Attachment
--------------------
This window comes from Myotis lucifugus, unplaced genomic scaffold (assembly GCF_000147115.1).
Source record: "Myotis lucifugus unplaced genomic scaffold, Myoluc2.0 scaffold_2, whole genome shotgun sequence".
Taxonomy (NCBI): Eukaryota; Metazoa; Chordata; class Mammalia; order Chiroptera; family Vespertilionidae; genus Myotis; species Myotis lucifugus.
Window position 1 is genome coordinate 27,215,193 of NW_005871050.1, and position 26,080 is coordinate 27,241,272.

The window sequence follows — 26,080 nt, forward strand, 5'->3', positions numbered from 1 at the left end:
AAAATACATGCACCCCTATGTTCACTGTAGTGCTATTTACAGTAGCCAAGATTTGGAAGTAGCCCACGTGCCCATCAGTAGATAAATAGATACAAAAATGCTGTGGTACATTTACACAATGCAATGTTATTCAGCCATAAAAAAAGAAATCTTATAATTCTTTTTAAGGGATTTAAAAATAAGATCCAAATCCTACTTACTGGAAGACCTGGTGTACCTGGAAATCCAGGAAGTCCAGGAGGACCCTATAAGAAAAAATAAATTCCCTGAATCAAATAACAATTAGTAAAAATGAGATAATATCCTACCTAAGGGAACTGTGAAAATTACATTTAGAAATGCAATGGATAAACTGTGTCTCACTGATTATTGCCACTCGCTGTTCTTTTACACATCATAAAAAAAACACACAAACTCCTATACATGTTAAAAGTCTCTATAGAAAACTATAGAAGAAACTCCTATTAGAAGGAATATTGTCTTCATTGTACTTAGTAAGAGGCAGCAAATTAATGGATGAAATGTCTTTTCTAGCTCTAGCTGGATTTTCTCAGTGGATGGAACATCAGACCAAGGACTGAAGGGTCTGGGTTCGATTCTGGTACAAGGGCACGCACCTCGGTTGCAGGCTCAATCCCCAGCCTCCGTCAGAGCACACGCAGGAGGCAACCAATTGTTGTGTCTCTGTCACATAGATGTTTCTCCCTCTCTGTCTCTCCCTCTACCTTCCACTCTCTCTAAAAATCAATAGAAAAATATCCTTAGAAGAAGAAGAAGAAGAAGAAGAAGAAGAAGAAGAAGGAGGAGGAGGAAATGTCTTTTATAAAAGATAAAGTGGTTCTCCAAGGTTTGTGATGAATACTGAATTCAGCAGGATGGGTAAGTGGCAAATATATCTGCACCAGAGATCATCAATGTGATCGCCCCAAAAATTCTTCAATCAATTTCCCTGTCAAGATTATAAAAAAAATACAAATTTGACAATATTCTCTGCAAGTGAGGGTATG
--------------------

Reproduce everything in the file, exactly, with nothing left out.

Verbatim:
This window comes from Myotis lucifugus, unplaced genomic scaffold (assembly GCF_000147115.1).
Source record: "Myotis lucifugus unplaced genomic scaffold, Myoluc2.0 scaffold_2, whole genome shotgun sequence".
Taxonomy (NCBI): Eukaryota; Metazoa; Chordata; class Mammalia; order Chiroptera; family Vespertilionidae; genus Myotis; species Myotis lucifugus.
Window position 1 is genome coordinate 27,215,193 of NW_005871050.1, and position 26,080 is coordinate 27,241,272.

The window sequence follows — 26,080 nt, forward strand, 5'->3', positions numbered from 1 at the left end:
AAAATACATGCACCCCTATGTTCACTGTAGTGCTATTTACAGTAGCCAAGATTTGGAAGTAGCCCACGTGCCCATCAGTAGATAAATAGATACAAAAATGCTGTGGTACATTTACACAATGCAATGTTATTCAGCCATAAAAAAAGAAATCTTATAATTCTTTTTAAGGGATTTAAAAATAAGATCCAAATCCTACTTACTGGAAGACCTGGTGTACCTGGAAATCCAGGAAGTCCAGGAGGACCCTATAAGAAAAAATAAATTCCCTGAATCAAATAACAATTAGTAAAAATGAGATAATATCCTACCTAAGGGAACTGTGAAAATTACATTTAGAAATGCAATGGATAAACTGTGTCTCACTGATTATTGCCACTCGCTGTTCTTTTACACATCATAAAAAAAACACACAAACTCCTATACATGTTAAAAGTCTCTATAGAAAACTATAGAAGAAACTCCTATTAGAAGGAATATTGTCTTCATTGTACTTAGTAAGAGGCAGCAAATTAATGGATGAAATGTCTTTTCTAGCTCTAGCTGGATTTTCTCAGTGGATGGAACATCAGACCAAGGACTGAAGGGTCTGGGTTCGATTCTGGTACAAGGGCACGCACCTCGGTTGCAGGCTCAATCCCCAGCCTCCGTCAGAGCACACGCAGGAGGCAACCAATTGTTGTGTCTCTGTCACATAGATGTTTCTCCCTCTCTGTCTCTCCCTCTACCTTCCACTCTCTCTAAAAATCAATAGAAAAATATCCTTAGAAGAAGAAGAAGAAGAAGAAGAAGAAGAAGAAGAAGGAGGAGGAGGAAATGTCTTTTATAAAAGATAAAGTGGTTCTCCAAGGTTTGTGATGAATACTGAATTCAGCAGGATGGGTAAGTGGCAAATATATCTGCACCAGAGATCATCAATGTGATCGCCCCAAAAATTCTTCAATCAATTTCCCTGTCAAGATTATAAAAAAAATACAAATTTGACAATATTCTCTGCAAGTGAGGGTATG